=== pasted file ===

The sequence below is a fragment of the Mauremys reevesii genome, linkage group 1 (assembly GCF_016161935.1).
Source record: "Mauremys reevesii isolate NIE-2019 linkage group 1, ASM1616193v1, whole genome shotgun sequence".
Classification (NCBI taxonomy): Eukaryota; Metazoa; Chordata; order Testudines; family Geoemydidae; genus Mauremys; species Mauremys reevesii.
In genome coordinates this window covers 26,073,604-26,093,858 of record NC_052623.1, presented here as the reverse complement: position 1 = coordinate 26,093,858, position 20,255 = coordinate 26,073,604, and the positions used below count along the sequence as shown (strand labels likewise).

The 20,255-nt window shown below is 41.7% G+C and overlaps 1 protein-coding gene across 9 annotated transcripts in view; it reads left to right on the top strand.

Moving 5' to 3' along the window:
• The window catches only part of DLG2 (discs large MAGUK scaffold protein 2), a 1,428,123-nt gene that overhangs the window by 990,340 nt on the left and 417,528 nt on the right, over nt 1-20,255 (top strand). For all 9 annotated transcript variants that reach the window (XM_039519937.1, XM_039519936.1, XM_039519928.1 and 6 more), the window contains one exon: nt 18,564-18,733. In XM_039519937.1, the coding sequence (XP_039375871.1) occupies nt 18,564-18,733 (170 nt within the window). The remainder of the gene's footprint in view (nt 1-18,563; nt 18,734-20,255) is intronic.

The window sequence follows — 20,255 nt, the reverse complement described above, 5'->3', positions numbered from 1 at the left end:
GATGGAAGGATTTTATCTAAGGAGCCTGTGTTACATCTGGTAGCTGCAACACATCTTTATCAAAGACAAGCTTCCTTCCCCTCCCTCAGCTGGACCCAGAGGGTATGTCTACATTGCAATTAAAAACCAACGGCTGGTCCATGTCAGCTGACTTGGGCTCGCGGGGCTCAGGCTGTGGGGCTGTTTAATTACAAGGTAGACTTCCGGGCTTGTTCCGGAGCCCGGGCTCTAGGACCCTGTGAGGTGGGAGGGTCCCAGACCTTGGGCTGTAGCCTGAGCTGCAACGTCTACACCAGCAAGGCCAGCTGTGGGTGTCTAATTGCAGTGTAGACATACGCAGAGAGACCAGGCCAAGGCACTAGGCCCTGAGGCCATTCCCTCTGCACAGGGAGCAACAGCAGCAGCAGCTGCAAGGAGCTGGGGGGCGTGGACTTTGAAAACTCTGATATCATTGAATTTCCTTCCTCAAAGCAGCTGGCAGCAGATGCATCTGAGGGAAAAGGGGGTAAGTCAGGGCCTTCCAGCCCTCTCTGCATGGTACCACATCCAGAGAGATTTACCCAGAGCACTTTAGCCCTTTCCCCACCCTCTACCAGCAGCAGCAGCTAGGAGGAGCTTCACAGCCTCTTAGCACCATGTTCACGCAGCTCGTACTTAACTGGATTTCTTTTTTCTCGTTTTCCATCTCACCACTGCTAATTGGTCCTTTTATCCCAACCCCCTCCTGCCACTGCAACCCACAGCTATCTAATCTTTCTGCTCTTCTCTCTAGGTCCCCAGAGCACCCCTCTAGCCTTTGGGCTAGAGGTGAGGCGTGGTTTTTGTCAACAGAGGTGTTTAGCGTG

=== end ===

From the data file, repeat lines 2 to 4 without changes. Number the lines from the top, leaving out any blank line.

Source record: "Mauremys reevesii isolate NIE-2019 linkage group 1, ASM1616193v1, whole genome shotgun sequence".
Classification (NCBI taxonomy): Eukaryota; Metazoa; Chordata; order Testudines; family Geoemydidae; genus Mauremys; species Mauremys reevesii.
In genome coordinates this window covers 26,073,604-26,093,858 of record NC_052623.1, presented here as the reverse complement: position 1 = coordinate 26,093,858, position 20,255 = coordinate 26,073,604, and the positions used below count along the sequence as shown (strand labels likewise).